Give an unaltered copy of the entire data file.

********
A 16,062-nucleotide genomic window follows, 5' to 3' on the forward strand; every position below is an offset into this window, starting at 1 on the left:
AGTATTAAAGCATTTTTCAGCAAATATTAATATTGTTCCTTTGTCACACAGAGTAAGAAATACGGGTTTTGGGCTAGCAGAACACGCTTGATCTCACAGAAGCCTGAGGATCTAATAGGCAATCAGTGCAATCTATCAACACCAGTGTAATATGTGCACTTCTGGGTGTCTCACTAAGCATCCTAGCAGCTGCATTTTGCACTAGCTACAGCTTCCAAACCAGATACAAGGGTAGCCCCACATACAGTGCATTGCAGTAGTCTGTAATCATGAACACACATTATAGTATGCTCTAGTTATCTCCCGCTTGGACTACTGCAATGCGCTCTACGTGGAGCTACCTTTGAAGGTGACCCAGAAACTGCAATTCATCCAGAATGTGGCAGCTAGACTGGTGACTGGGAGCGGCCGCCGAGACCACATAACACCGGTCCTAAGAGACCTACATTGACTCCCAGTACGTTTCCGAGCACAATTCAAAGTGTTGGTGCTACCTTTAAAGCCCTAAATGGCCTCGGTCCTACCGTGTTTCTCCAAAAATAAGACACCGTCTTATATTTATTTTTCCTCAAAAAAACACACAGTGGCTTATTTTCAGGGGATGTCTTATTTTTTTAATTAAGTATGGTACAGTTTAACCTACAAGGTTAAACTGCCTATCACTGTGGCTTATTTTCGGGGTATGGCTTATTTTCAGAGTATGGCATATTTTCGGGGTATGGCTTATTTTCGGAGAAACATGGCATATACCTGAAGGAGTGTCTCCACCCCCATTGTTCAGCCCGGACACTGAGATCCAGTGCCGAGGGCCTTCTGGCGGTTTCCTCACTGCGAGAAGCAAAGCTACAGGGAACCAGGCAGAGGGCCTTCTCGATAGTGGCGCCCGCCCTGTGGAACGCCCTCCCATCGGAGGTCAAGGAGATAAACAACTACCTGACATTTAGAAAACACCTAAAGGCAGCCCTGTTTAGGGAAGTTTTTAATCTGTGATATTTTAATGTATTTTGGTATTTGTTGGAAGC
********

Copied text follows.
A 16,062-nucleotide genomic window follows, 5' to 3' on the forward strand; every position below is an offset into this window, starting at 1 on the left:
AGTATTAAAGCATTTTTCAGCAAATATTAATATTGTTCCTTTGTCACACAGAGTAAGAAATACGGGTTTTGGGCTAGCAGAACACGCTTGATCTCACAGAAGCCTGAGGATCTAATAGGCAATCAGTGCAATCTATCAACACCAGTGTAATATGTGCACTTCTGGGTGTCTCACTAAGCATCCTAGCAGCTGCATTTTGCACTAGCTACAGCTTCCAAACCAGATACAAGGGTAGCCCCACATACAGTGCATTGCAGTAGTCTGTAATCATGAACACACATTATAGTATGCTCTAGTTATCTCCCGCTTGGACTACTGCAATGCGCTCTACGTGGAGCTACCTTTGAAGGTGACCCAGAAACTGCAATTCATCCAGAATGTGGCAGCTAGACTGGTGACTGGGAGCGGCCGCCGAGACCACATAACACCGGTCCTAAGAGACCTACATTGACTCCCAGTACGTTTCCGAGCACAATTCAAAGTGTTGGTGCTACCTTTAAAGCCCTAAATGGCCTCGGTCCTACCGTGTTTCTCCAAAAATAAGACACCGTCTTATATTTATTTTTCCTCAAAAAAACACACAGTGGCTTATTTTCAGGGGATGTCTTATTTTTTTAATTAAGTATGGTACAGTTTAACCTACAAGGTTAAACTGCCTATCACTGTGGCTTATTTTCGGGGTATGGCTTATTTTCAGAGTATGGCATATTTTCGGGGTATGGCTTATTTTCGGAGAAACATGGCATATACCTGAAGGAGTGTCTCCACCCCCATTGTTCAGCCCGGACACTGAGATCCAGTGCCGAGGGCCTTCTGGCGGTTTCCTCACTGCGAGAAGCAAAGCTACAGGGAACCAGGCAGAGGGCCTTCTCGATAGTGGCGCCCGCCCTGTGGAACGCCCTCCCATCGGAGGTCAAGGAGATAAACAACTACCTGACATTTAGAAAACACCTAAAGGCAGCCCTGTTTAGGGAAGTTTTTAATCTGTGATATTTTAATGTATTTTGGTATTTGTTGGAAGC